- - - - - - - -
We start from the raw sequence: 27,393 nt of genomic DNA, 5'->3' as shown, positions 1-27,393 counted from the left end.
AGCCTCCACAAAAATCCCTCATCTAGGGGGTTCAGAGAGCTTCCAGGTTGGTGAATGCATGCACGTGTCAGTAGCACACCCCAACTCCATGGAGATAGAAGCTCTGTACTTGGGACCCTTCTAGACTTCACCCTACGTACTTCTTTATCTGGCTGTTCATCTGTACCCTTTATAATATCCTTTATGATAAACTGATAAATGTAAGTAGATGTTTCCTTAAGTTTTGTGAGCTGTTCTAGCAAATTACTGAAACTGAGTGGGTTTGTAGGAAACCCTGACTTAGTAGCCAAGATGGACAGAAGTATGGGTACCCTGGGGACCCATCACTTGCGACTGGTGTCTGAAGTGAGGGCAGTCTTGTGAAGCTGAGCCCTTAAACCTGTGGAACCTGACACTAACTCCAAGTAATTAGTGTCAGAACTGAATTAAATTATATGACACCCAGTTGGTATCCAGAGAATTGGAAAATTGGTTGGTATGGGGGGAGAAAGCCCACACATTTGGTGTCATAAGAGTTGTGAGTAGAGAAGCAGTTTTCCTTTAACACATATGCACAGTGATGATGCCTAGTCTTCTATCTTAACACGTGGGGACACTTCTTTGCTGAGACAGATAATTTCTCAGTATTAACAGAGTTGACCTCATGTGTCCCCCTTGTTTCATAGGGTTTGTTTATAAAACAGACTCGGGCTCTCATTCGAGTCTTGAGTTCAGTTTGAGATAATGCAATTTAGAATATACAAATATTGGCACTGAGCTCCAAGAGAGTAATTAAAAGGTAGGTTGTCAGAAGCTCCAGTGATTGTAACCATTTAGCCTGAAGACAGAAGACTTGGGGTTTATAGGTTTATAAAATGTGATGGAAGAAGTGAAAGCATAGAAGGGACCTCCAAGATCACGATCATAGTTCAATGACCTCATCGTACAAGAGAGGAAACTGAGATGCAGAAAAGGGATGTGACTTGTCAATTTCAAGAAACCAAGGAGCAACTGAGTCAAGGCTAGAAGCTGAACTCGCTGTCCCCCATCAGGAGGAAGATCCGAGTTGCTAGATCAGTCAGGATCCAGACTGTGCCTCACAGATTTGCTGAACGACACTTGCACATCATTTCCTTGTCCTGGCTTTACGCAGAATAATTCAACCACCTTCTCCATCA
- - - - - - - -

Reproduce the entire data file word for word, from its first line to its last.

We start from the raw sequence: 27,393 nt of genomic DNA, 5'->3' as shown, positions 1-27,393 counted from the left end.
AGCCTCCACAAAAATCCCTCATCTAGGGGGTTCAGAGAGCTTCCAGGTTGGTGAATGCATGCACGTGTCAGTAGCACACCCCAACTCCATGGAGATAGAAGCTCTGTACTTGGGACCCTTCTAGACTTCACCCTACGTACTTCTTTATCTGGCTGTTCATCTGTACCCTTTATAATATCCTTTATGATAAACTGATAAATGTAAGTAGATGTTTCCTTAAGTTTTGTGAGCTGTTCTAGCAAATTACTGAAACTGAGTGGGTTTGTAGGAAACCCTGACTTAGTAGCCAAGATGGACAGAAGTATGGGTACCCTGGGGACCCATCACTTGCGACTGGTGTCTGAAGTGAGGGCAGTCTTGTGAAGCTGAGCCCTTAAACCTGTGGAACCTGACACTAACTCCAAGTAATTAGTGTCAGAACTGAATTAAATTATATGACACCCAGTTGGTATCCAGAGAATTGGAAAATTGGTTGGTATGGGGGGAGAAAGCCCACACATTTGGTGTCATAAGAGTTGTGAGTAGAGAAGCAGTTTTCCTTTAACACATATGCACAGTGATGATGCCTAGTCTTCTATCTTAACACGTGGGGACACTTCTTTGCTGAGACAGATAATTTCTCAGTATTAACAGAGTTGACCTCATGTGTCCCCCTTGTTTCATAGGGTTTGTTTATAAAACAGACTCGGGCTCTCATTCGAGTCTTGAGTTCAGTTTGAGATAATGCAATTTAGAATATACAAATATTGGCACTGAGCTCCAAGAGAGTAATTAAAAGGTAGGTTGTCAGAAGCTCCAGTGATTGTAACCATTTAGCCTGAAGACAGAAGACTTGGGGTTTATAGGTTTATAAAATGTGATGGAAGAAGTGAAAGCATAGAAGGGACCTCCAAGATCACGATCATAGTTCAATGACCTCATCGTACAAGAGAGGAAACTGAGATGCAGAAAAGGGATGTGACTTGTCAATTTCAAGAAACCAAGGAGCAACTGAGTCAAGGCTAGAAGCTGAACTCGCTGTCCCCCATCAGGAGGAAGATCCGAGTTGCTAGATCAGTCAGGATCCAGACTGTGCCTCACAGATTTGCTGAACGACACTTGCACATCATTTCCTTGTCCTGGCTTTACGCAGAATAATTCAACCACCTTCTCCATCA